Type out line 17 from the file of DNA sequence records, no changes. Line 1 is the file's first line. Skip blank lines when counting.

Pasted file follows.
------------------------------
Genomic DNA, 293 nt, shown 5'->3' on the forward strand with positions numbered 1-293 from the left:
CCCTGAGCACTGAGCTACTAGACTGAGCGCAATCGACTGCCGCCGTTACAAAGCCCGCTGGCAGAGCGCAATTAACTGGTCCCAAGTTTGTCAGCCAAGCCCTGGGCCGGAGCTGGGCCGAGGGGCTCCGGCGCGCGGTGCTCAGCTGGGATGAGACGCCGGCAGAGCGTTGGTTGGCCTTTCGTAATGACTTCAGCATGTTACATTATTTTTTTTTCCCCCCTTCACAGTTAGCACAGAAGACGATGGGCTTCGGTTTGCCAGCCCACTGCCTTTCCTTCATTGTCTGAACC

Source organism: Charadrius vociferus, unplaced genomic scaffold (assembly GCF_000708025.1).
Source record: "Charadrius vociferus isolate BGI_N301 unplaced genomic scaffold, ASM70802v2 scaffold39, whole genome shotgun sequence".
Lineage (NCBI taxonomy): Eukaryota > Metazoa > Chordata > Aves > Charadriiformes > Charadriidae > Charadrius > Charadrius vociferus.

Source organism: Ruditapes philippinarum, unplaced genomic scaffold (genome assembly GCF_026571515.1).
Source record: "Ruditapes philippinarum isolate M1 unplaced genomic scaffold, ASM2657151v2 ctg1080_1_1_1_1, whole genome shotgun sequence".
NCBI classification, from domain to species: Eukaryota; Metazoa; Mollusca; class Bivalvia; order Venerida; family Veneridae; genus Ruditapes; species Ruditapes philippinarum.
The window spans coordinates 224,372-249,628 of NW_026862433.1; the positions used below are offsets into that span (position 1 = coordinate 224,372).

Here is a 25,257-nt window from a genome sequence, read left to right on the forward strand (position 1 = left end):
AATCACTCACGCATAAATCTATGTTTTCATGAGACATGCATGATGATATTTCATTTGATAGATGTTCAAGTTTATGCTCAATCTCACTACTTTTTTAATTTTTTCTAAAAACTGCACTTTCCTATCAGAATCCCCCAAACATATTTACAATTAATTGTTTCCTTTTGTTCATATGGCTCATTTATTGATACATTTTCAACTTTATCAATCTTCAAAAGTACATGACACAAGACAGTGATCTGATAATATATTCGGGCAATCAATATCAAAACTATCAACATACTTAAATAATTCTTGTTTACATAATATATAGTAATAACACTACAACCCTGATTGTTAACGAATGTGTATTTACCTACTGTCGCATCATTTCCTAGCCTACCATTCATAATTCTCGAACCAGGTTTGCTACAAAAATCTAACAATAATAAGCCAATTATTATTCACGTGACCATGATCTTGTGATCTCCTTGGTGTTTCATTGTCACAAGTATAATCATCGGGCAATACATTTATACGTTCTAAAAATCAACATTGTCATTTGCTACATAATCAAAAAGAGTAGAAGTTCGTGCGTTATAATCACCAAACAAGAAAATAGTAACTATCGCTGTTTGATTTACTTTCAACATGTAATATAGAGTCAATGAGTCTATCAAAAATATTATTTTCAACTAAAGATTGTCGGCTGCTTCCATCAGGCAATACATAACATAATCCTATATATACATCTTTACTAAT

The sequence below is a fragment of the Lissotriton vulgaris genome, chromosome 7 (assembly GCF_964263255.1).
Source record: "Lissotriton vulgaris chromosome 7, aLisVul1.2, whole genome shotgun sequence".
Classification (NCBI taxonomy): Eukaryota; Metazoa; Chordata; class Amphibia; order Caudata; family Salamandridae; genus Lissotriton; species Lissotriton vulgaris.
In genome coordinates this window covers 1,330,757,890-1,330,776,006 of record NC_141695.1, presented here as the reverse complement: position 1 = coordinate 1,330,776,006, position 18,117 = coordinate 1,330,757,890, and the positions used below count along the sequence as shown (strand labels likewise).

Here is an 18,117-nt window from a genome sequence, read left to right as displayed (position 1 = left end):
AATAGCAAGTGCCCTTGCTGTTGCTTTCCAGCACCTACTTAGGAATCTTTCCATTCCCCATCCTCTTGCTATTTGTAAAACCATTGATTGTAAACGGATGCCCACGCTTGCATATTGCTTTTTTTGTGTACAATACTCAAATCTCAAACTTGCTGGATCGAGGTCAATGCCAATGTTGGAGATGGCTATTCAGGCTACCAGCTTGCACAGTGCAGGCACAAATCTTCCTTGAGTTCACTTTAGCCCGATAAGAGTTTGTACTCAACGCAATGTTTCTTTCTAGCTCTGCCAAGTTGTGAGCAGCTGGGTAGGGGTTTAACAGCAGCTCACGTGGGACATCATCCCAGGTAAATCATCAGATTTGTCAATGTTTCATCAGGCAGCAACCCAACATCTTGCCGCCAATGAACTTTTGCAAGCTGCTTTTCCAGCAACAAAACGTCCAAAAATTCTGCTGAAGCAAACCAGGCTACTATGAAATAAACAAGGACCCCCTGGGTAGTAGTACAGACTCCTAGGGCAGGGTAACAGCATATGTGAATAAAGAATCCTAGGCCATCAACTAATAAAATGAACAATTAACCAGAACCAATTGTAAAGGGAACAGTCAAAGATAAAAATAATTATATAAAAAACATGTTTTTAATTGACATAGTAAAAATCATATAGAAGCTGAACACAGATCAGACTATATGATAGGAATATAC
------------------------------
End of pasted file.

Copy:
AATAGCAAGTGCCCTTGCTGTTGCTTTCCAGCACCTACTTAGGAATCTTTCCATTCCCCATCCTCTTGCTATTTGTAAAACCATTGATTGTAAACGGATGCCCACGCTTGCATATTGCTTTTTTTGTGTACAATACTCAAATCTCAAACTTGCTGGATCGAGGTCAATGCCAATGTTGGAGATGGCTATTCAGGCTACCAGCTTGCACAGTGCAGGCACAAATCTTCCTTGAGTTCACTTTAGCCCGATAAGAGTTTGTACTCAACGCAATGTTTCTTTCTAGCTCTGCCAAGTTGTGAGCAGCTGGGTAGGGGTTTAACAGCAGCTCACGTGGGACATCATCCCAGGTAAATCATCAGATTTGTCAATGTTTCATCAGGCAGCAACCCAACATCTTGCCGCCAATGAACTTTTGCAAGCTGCTTTTCCAGCAACAAAACGTCCAAAAATTCTGCTGAAGCAAACCAGGCTACTATGAAATAAACAAGGACCCCCTGGGTAGTAGTACAGACTCCTAGGGCAGGGTAACAGCATATGTGAATAAAGAATCCTAGGCCATCAACTAATAAAATGAACAATTAACCAGAACCAATTGTAAAGGGAACAGTCAAAGATAAAAATAATTATATAAAAAACATGTTTTTAATTGACATAGTAAAAATCATATAGAAGCTGAACACAGATCAGACTATATGATAGGAATATAC